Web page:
Patients with IBD at Increased Risk of Parkinson’s, ‘Real Life’ Study Suggests
The research, “Inflammatory bowel disease increases the risk of Parkinson’s disease: a Danish nationwide cohort study 1977–2014,” was published in the journal Gut.
Inflammation plays a key role in the development of Parkinson’s and multiple system atrophy (MSA), two conditions that belong to the “parkinsonism” group of disorders and cause motor problems such as tremors, slow movement and stiffness.
Both Parkinson’s and MSA patients have aggregates of the protein alpha-synuclein in the brain.
IBD is a chronic condition mainly characterized by inflammation of the gut. In fact, chronic inflammatory immune activity is increasingly being recognized as a fundamental element of neurodegenerative disorders, and in Parkinson’s, inflammation in the intestine may reflect the earliest symptom of the disease.
This may occur due to the so-called “gut-brain axis”, a system that incorporates two-way communication between the nervous and endocrine (hormonal) systems and regulates immune responses in the gut and brain. All aspects of this system appear to be heavily influenced by the activity of intestinal microbes.
Previous research has indicated that the LRKK2 gene, the greatest genetic contributor to Parkinson’s disease and a regulator of inflammation and alpha-synuclein clearance, also is associated with Crohn’s disease, one of the two most common forms of IBD.
To provide “real-life” evidence of the link between IBD and the risk of Parkinson’s and MSA, Danish researchers conducted a nationwide study involving all 76,477 patients diagnosed with IBD in Denmark from 1977 to 2014.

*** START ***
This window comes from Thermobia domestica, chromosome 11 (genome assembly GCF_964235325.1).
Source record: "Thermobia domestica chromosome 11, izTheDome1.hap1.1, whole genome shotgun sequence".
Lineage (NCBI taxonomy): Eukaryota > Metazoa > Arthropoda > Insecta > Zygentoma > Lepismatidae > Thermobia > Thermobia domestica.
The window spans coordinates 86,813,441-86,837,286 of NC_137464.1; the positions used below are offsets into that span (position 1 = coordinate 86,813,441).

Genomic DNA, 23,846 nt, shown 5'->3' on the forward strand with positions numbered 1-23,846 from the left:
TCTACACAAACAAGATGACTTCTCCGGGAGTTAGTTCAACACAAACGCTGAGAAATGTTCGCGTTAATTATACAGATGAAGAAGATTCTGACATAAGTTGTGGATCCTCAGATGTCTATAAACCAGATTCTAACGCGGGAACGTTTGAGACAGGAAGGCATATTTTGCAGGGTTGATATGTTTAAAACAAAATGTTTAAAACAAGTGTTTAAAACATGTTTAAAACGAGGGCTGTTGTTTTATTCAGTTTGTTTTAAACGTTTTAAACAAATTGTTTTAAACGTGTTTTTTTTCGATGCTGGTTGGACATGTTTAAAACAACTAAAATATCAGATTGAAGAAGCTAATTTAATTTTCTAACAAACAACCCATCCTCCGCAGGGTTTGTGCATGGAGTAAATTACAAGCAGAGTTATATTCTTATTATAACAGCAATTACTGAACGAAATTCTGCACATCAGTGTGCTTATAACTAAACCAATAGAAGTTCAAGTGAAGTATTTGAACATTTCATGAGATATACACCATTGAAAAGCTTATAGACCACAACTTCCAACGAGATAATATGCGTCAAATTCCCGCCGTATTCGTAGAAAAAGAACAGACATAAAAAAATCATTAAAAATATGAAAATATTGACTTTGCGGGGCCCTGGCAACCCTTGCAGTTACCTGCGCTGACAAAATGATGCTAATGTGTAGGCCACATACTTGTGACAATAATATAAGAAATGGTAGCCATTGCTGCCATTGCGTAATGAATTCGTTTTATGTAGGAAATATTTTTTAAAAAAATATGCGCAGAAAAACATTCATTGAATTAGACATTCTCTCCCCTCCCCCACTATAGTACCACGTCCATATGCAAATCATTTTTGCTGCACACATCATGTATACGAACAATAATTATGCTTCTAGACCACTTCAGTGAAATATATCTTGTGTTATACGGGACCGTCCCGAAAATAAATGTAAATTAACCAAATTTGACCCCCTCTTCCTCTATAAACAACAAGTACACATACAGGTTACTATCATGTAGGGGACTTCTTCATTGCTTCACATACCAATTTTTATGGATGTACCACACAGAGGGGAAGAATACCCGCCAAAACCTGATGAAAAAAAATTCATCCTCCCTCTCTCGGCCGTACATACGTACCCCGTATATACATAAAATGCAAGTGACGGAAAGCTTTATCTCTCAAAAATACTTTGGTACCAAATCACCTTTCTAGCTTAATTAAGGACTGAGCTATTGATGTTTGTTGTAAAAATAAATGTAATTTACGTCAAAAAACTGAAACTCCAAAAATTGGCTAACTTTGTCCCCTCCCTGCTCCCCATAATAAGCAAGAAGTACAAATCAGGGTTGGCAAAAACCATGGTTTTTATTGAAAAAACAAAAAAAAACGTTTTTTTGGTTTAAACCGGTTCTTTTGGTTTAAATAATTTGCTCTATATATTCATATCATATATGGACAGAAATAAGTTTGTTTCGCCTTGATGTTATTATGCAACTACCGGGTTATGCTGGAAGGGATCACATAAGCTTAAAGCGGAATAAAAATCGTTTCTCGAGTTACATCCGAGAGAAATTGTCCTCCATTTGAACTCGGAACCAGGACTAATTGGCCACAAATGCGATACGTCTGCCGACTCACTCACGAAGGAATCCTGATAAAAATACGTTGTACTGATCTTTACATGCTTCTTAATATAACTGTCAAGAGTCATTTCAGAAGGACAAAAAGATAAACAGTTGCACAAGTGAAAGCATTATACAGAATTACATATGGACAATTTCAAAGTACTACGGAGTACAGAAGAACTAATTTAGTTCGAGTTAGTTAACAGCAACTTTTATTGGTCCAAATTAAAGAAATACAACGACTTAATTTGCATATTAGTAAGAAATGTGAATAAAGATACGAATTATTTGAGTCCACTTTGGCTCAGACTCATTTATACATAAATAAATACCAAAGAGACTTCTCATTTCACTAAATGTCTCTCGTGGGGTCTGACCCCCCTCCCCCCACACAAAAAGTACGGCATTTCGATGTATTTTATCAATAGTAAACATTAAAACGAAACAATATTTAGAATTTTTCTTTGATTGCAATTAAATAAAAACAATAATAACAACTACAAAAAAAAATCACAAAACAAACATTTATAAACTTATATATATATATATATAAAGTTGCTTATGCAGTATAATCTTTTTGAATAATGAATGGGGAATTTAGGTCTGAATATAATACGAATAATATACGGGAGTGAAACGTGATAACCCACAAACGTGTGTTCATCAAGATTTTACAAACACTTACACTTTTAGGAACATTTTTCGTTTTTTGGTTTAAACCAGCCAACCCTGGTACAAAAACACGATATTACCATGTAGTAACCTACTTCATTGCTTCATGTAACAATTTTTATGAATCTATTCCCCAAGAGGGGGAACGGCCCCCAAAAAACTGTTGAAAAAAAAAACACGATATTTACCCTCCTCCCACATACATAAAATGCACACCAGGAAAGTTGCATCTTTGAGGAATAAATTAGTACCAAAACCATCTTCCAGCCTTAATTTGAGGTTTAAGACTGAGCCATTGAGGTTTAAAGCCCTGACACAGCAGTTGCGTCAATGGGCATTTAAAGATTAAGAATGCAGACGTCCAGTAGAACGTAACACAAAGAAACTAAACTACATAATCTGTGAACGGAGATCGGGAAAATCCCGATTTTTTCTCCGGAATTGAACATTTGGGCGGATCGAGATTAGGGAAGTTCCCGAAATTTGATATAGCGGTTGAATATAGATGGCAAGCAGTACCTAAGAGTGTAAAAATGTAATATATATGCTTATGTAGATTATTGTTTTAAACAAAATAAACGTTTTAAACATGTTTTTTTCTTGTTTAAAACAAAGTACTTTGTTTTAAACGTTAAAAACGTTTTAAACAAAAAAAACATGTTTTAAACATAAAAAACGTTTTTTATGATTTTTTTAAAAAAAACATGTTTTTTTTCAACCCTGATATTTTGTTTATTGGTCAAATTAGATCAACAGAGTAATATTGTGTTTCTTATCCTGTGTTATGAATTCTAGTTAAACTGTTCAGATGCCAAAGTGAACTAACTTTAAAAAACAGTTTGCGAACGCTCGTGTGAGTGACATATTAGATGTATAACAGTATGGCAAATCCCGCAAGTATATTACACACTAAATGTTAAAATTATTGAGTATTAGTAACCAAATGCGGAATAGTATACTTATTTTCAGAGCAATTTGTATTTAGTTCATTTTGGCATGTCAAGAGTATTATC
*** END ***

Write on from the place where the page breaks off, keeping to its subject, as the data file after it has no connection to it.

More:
A total of 7.5 million non-IBD individuals from the general population were used as controls.
Individuals were followed from IBD diagnosis to the occurrence of Parkinson’s or MSA, using data from the Danish National Patient Register. This was the first epidemiological study assessing the risk of parkinsonism in a nationwide group of IBD patients with long-term follow-up, researchers noted.
Over the study duration, 335 IBD patients (0.4%) and 39,784 non-IBD individuals (0.5%) were diagnosed with Parkinson’s, while MSA was detected in 13 patients with IBD (0.02%) and 866 controls (0.01%).
Importantly, the results showed that patients with IBD had a 22% higher risk of developing Parkinson’s in comparison with non-IBD individuals, independent of age at IBD diagnosis, gender, or length of follow-up.
Although the incidence of MSA was low, results also showed a tendency toward higher risk in IBD patients compared to controls.
Specifically, the risk of developing Parkinson’s or MSA was 35% higher in patients with ulcerative colitis — another main type of IBD — but not in those with Crohn’s disease.
“The study suggests that clinicians should be aware of symptoms of parkinsonism in patients with IBD,” researchers wrote. They also underscored the need to further study the role of gut inflammation and the brain-gut axis in the development of Parkinson’s-related disorders.
As for potential treatment advances, the authors said that “the identification of risk factors associated with [early] phases of Parkinson’s disease may allow for early intervention studies that could modify or slow down disease progress.”